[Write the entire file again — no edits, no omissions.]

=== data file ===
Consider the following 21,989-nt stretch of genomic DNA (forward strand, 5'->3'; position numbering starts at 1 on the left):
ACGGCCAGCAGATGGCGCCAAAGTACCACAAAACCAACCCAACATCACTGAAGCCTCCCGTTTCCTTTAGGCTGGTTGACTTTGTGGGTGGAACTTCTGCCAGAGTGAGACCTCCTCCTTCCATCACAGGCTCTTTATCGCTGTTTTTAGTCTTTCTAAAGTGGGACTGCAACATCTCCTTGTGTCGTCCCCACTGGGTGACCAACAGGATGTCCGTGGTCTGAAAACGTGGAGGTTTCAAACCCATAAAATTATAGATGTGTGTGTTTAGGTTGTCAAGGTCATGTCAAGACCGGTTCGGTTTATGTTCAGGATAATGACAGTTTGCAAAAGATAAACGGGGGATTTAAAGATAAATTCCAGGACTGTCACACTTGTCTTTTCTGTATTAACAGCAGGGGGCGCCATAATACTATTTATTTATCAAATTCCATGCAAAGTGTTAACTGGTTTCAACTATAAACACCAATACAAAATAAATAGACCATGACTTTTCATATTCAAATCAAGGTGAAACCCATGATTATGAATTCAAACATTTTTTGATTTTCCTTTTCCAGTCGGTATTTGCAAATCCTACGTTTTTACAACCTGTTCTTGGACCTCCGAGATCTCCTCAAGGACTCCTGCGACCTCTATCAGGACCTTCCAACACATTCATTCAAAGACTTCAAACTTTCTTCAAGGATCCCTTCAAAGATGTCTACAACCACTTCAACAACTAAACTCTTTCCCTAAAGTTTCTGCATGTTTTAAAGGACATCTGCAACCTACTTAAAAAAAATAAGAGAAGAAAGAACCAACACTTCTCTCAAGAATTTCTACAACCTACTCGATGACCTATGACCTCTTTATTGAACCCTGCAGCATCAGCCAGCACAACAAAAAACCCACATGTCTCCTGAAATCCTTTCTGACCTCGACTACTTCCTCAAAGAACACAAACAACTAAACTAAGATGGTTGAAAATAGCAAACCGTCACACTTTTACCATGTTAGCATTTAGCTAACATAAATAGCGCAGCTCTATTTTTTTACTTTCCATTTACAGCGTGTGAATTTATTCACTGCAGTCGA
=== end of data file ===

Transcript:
Consider the following 21,989-nt stretch of genomic DNA (forward strand, 5'->3'; position numbering starts at 1 on the left):
ACGGCCAGCAGATGGCGCCAAAGTACCACAAAACCAACCCAACATCACTGAAGCCTCCCGTTTCCTTTAGGCTGGTTGACTTTGTGGGTGGAACTTCTGCCAGAGTGAGACCTCCTCCTTCCATCACAGGCTCTTTATCGCTGTTTTTAGTCTTTCTAAAGTGGGACTGCAACATCTCCTTGTGTCGTCCCCACTGGGTGACCAACAGGATGTCCGTGGTCTGAAAACGTGGAGGTTTCAAACCCATAAAATTATAGATGTGTGTGTTTAGGTTGTCAAGGTCATGTCAAGACCGGTTCGGTTTATGTTCAGGATAATGACAGTTTGCAAAAGATAAACGGGGGATTTAAAGATAAATTCCAGGACTGTCACACTTGTCTTTTCTGTATTAACAGCAGGGGGCGCCATAATACTATTTATTTATCAAATTCCATGCAAAGTGTTAACTGGTTTCAACTATAAACACCAATACAAAATAAATAGACCATGACTTTTCATATTCAAATCAAGGTGAAACCCATGATTATGAATTCAAACATTTTTTGATTTTCCTTTTCCAGTCGGTATTTGCAAATCCTACGTTTTTACAACCTGTTCTTGGACCTCCGAGATCTCCTCAAGGACTCCTGCGACCTCTATCAGGACCTTCCAACACATTCATTCAAAGACTTCAAACTTTCTTCAAGGATCCCTTCAAAGATGTCTACAACCACTTCAACAACTAAACTCTTTCCCTAAAGTTTCTGCATGTTTTAAAGGACATCTGCAACCTACTTAAAAAAAATAAGAGAAGAAAGAACCAACACTTCTCTCAAGAATTTCTACAACCTACTCGATGACCTATGACCTCTTTATTGAACCCTGCAGCATCAGCCAGCACAACAAAAAACCCACATGTCTCCTGAAATCCTTTCTGACCTCGACTACTTCCTCAAAGAACACAAACAACTAAACTAAGATGGTTGAAAATAGCAAACCGTCACACTTTTACCATGTTAGCATTTAGCTAACATAAATAGCGCAGCTCTATTTTTTTACTTTCCATTTACAGCGTGTGAATTTATTCACTGCAGTCGA